The judge said: “He seemed to me to be an old-fashioned builder who found the defendant – as a professional, assertive woman – rather difficult to deal with when things were not going well and, as a consequence, tended to avoid doing so.”
The use of the word ‘old fashioned’ doesn’t mean that the builder was old - far from it – it’s typically young builders that find the art of communication with a stroppy client difficult.
But, it always seems fashionable for the builder to blame someone else when things go wrong – likely due to developing a keen sense of opportunism and becoming adept at finding a subcontractor as a likely culprit and refusing to pay them.
The end game being that the builder does not get paid his full dues but he reduces his chances of being out of pocket by blaming other trades and by holding the purse strings.
It’s an ordinary everyday story, which I have seen repeated time and time again. Given the complexity and risks of many of the different parts of the building site, contractors often know this story too well.
Sadly, on-site or off-site we then have multiple trades, who have been accused of being at fault by the builder, pointing the finger at each other, usually without much science behind their accusations.
What’s missing is any sort of cohesive common strategy to find out what went wrong and why, and to work out the most cost-effective solution, whether that’s doing a repair – that’s usually the solution – or limiting the amount of any claim.
So let’s work through an example of a common scenario:
A flooring supplier supplies engineered oak flooring. The builder installs the flooring. A flooring contractor sands and coats the flooring. Some months later the owner notices split boards and delamination. He goes berserk and starts threatening to bring in lawyers. The builder panics and blames the supplier and the flooring contractor. The owner understandably buys into that and we then have a conflict between the flooring supplier and the flooring contractor, whilst the owner and builder look on smugly and wait for matters to ‘be put right’ to their satisfaction.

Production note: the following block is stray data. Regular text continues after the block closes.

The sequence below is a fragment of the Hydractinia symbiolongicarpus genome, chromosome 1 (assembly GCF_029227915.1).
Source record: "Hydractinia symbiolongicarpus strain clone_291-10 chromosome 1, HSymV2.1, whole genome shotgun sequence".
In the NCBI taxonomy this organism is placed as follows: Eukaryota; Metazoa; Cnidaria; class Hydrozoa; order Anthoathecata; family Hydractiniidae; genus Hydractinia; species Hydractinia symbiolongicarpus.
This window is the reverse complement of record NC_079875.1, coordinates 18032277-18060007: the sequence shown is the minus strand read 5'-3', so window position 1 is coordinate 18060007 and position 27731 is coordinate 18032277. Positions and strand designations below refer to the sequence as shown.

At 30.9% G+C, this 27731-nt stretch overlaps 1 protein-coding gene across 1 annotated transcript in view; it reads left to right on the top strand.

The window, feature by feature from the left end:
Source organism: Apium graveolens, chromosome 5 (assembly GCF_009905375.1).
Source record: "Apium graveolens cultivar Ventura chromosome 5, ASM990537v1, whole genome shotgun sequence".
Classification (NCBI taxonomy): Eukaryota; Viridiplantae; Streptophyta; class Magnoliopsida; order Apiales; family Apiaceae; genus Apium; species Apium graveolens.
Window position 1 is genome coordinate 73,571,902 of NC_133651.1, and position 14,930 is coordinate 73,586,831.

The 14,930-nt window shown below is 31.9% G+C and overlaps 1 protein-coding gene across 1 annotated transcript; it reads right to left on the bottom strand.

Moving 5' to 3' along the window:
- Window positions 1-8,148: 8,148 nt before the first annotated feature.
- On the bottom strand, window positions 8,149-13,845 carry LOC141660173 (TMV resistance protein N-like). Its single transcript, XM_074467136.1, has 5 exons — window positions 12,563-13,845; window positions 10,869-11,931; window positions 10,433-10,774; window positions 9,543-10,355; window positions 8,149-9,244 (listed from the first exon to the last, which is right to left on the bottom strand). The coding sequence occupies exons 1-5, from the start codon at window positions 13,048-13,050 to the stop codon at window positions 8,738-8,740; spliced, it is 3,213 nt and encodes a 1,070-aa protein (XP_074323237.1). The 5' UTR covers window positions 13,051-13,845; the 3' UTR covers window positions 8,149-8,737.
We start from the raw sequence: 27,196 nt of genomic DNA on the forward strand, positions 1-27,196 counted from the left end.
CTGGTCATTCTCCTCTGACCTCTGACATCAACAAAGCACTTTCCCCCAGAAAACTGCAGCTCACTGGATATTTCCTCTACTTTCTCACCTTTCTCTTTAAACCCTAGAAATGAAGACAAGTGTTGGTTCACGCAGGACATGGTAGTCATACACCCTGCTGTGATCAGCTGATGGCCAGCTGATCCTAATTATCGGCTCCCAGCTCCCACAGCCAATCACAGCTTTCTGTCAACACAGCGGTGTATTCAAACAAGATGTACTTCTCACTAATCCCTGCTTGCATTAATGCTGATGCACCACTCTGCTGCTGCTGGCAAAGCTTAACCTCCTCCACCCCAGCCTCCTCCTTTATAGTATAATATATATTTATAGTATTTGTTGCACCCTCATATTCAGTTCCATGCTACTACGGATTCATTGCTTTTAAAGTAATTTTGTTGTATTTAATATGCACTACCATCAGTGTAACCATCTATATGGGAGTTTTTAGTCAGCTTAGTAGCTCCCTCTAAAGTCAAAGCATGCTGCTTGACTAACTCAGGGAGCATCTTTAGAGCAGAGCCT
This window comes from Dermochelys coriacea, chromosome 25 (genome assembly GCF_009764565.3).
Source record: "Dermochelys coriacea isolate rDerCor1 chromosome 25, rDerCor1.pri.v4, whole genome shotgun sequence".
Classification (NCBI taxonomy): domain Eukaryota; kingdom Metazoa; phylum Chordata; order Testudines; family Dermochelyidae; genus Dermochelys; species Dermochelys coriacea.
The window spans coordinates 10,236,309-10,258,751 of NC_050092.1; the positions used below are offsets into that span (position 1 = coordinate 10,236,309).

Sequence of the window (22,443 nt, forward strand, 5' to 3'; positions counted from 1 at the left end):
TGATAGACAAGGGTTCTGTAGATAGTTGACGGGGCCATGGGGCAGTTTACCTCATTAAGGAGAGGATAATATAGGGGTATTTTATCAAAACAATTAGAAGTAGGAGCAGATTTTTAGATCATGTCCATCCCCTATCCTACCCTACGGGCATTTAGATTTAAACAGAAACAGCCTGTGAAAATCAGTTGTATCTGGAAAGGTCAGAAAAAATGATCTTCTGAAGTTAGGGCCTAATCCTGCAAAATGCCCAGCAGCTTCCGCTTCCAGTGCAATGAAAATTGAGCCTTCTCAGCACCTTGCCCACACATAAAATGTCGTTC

The first thing to do is ignore the threats of being sued and any wildly exaggerated claims by the builder and the owner. Facts come first. Instead of responding and blaming someone else, act quickly and come back with questions and science.
Good technical articles are abundant online from various bodies and they will stir your creative juices in formulating your thoughts, but here are some examples in this particular case i.e. was the flooring compromised by:
underfloor heating systems and inappropriate use of them?
is the glazing allowing too much direct sunlight and therefore heat onto the flooring? If so, do sheltered areas of the timber flooring such as hallways have any signs of damage?
is the house being locked up for long periods without sufficient ventilation?
what happened around the installation of the flooring? There are a number of issues that could have arisen here.
The best thing you can do is work the phone with the builder and the supplier and learn as much as you can. But, importantly get them away from being angry or wanting things ‘sorted now’ and bring them into the strategy of how to deal with the owner. Don’t be shy, as my experience is that most builders don’t have a deep understanding of the challenges of their sub-trades.
If the cause of the problem is not obvious or there is continuing disagreement bring in an inspector from your area of work. If necessary, offer to pay for that, but only on the basis that payment is not an admission of liability.
Another point to consider is remediation costs and accommodation costs. Builders and owners can be too quick to drum up inflated numbers thinking (foolishly) that this will force the contractor to rush to find a solution and magic away the problem. The owner, not being aware of what repairs should really cost, will suddenly be anchored to a way of thinking and a solution that will force them to panic and rush off to lawyers.
The better way is to talk the builder into agreeing to the scope of any repair first and then pricing it. If the cost of repair is manageable then - and only then - discuss who contributes what. If it turns out that that the cost of repair is not manageable then it’s time for the tough discussions and where you will likely need legal advice.
In the interim:
don’t let emotions dictate the result, focus on the facts and be resolution focused;
be clear that frustrations and intimidation should not define the discussion because that will only serve to drive people to their respective corners;
start every discussion or email on that basis that it is a ‘without prejudice’ discussion so that everyone involved can talk freely without fear of whatever they are discussing or exploring will be used against them in any formal dispute process; and
talk to your lawyer about checking over the emails that you intend to send, and your approach, so they can fine-tune the strategy and give you comfort that you are doing the right things.
As always, it’s the cool hand Luke that people will listen to.
If this article has raised questions for you, make contact with Finn Collins for some advice: firstname.lastname@example.org or 04 916 6428.
Disclaimer: The information contained here is of a general nature and should be used as a guide only. Any reference to law is to New Zealand law and legislation. We recommend before acting on it, you consult your accountant or tax adviser